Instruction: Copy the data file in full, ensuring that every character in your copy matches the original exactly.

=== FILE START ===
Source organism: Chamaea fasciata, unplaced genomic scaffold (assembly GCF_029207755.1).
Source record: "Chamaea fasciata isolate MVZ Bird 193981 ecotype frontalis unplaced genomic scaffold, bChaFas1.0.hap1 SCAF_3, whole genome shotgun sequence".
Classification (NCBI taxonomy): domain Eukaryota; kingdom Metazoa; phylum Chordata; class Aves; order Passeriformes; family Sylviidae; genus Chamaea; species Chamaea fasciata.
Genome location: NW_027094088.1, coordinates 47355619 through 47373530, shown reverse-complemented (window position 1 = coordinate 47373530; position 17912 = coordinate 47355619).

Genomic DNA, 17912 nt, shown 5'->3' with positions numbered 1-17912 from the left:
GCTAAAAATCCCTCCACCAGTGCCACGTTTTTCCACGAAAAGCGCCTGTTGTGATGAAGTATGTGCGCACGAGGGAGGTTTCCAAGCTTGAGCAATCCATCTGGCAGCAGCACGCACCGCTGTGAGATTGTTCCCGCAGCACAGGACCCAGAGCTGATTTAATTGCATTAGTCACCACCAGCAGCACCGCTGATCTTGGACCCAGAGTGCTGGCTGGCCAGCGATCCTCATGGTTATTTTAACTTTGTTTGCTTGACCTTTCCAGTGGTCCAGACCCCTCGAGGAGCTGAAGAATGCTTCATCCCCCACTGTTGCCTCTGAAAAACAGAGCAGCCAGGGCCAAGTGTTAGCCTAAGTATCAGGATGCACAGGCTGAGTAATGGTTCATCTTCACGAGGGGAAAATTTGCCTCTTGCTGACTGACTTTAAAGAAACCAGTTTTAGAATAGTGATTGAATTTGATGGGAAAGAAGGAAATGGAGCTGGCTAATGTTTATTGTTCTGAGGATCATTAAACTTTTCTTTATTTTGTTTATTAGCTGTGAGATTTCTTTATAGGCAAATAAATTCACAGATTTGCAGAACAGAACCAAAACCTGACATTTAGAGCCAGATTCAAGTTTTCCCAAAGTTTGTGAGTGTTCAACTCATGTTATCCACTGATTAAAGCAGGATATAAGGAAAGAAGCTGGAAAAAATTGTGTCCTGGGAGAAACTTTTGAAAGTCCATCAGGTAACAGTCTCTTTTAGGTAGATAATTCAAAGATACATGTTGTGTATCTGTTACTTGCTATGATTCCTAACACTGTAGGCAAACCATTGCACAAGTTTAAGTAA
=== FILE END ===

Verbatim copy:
Source organism: Chamaea fasciata, unplaced genomic scaffold (assembly GCF_029207755.1).
Source record: "Chamaea fasciata isolate MVZ Bird 193981 ecotype frontalis unplaced genomic scaffold, bChaFas1.0.hap1 SCAF_3, whole genome shotgun sequence".
Classification (NCBI taxonomy): domain Eukaryota; kingdom Metazoa; phylum Chordata; class Aves; order Passeriformes; family Sylviidae; genus Chamaea; species Chamaea fasciata.
Genome location: NW_027094088.1, coordinates 47355619 through 47373530, shown reverse-complemented (window position 1 = coordinate 47373530; position 17912 = coordinate 47355619).

Genomic DNA, 17912 nt, shown 5'->3' with positions numbered 1-17912 from the left:
GCTAAAAATCCCTCCACCAGTGCCACGTTTTTCCACGAAAAGCGCCTGTTGTGATGAAGTATGTGCGCACGAGGGAGGTTTCCAAGCTTGAGCAATCCATCTGGCAGCAGCACGCACCGCTGTGAGATTGTTCCCGCAGCACAGGACCCAGAGCTGATTTAATTGCATTAGTCACCACCAGCAGCACCGCTGATCTTGGACCCAGAGTGCTGGCTGGCCAGCGATCCTCATGGTTATTTTAACTTTGTTTGCTTGACCTTTCCAGTGGTCCAGACCCCTCGAGGAGCTGAAGAATGCTTCATCCCCCACTGTTGCCTCTGAAAAACAGAGCAGCCAGGGCCAAGTGTTAGCCTAAGTATCAGGATGCACAGGCTGAGTAATGGTTCATCTTCACGAGGGGAAAATTTGCCTCTTGCTGACTGACTTTAAAGAAACCAGTTTTAGAATAGTGATTGAATTTGATGGGAAAGAAGGAAATGGAGCTGGCTAATGTTTATTGTTCTGAGGATCATTAAACTTTTCTTTATTTTGTTTATTAGCTGTGAGATTTCTTTATAGGCAAATAAATTCACAGATTTGCAGAACAGAACCAAAACCTGACATTTAGAGCCAGATTCAAGTTTTCCCAAAGTTTGTGAGTGTTCAACTCATGTTATCCACTGATTAAAGCAGGATATAAGGAAAGAAGCTGGAAAAAATTGTGTCCTGGGAGAAACTTTTGAAAGTCCATCAGGTAACAGTCTCTTTTAGGTAGATAATTCAAAGATACATGTTGTGTATCTGTTACTTGCTATGATTCCTAACACTGTAGGCAAACCATTGCACAAGTTTAAGTAA